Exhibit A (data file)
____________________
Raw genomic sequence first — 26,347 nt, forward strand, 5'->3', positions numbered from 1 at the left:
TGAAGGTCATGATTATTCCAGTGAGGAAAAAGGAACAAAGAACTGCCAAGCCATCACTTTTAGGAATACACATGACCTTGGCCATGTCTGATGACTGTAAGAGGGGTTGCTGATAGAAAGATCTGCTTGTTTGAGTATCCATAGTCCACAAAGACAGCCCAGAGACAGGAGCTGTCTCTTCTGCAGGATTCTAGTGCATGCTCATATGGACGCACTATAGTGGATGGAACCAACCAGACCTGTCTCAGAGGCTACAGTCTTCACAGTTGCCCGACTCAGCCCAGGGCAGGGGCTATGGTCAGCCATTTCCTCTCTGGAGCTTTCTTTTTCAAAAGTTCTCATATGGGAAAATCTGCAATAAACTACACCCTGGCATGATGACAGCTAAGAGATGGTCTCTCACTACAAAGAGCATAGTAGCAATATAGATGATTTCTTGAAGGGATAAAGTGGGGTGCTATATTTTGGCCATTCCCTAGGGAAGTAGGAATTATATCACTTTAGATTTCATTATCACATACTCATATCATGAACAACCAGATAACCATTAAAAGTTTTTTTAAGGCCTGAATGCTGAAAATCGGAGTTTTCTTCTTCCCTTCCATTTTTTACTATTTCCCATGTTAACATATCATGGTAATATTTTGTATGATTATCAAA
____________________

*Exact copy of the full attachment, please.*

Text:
Raw genomic sequence first — 26,347 nt, forward strand, 5'->3', positions numbered from 1 at the left:
TGAAGGTCATGATTATTCCAGTGAGGAAAAAGGAACAAAGAACTGCCAAGCCATCACTTTTAGGAATACACATGACCTTGGCCATGTCTGATGACTGTAAGAGGGGTTGCTGATAGAAAGATCTGCTTGTTTGAGTATCCATAGTCCACAAAGACAGCCCAGAGACAGGAGCTGTCTCTTCTGCAGGATTCTAGTGCATGCTCATATGGACGCACTATAGTGGATGGAACCAACCAGACCTGTCTCAGAGGCTACAGTCTTCACAGTTGCCCGACTCAGCCCAGGGCAGGGGCTATGGTCAGCCATTTCCTCTCTGGAGCTTTCTTTTTCAAAAGTTCTCATATGGGAAAATCTGCAATAAACTACACCCTGGCATGATGACAGCTAAGAGATGGTCTCTCACTACAAAGAGCATAGTAGCAATATAGATGATTTCTTGAAGGGATAAAGTGGGGTGCTATATTTTGGCCATTCCCTAGGGAAGTAGGAATTATATCACTTTAGATTTCATTATCACATACTCATATCATGAACAACCAGATAACCATTAAAAGTTTTTTTAAGGCCTGAATGCTGAAAATCGGAGTTTTCTTCTTCCCTTCCATTTTTTACTATTTCCCATGTTAACATATCATGGTAATATTTTGTATGATTATCAAA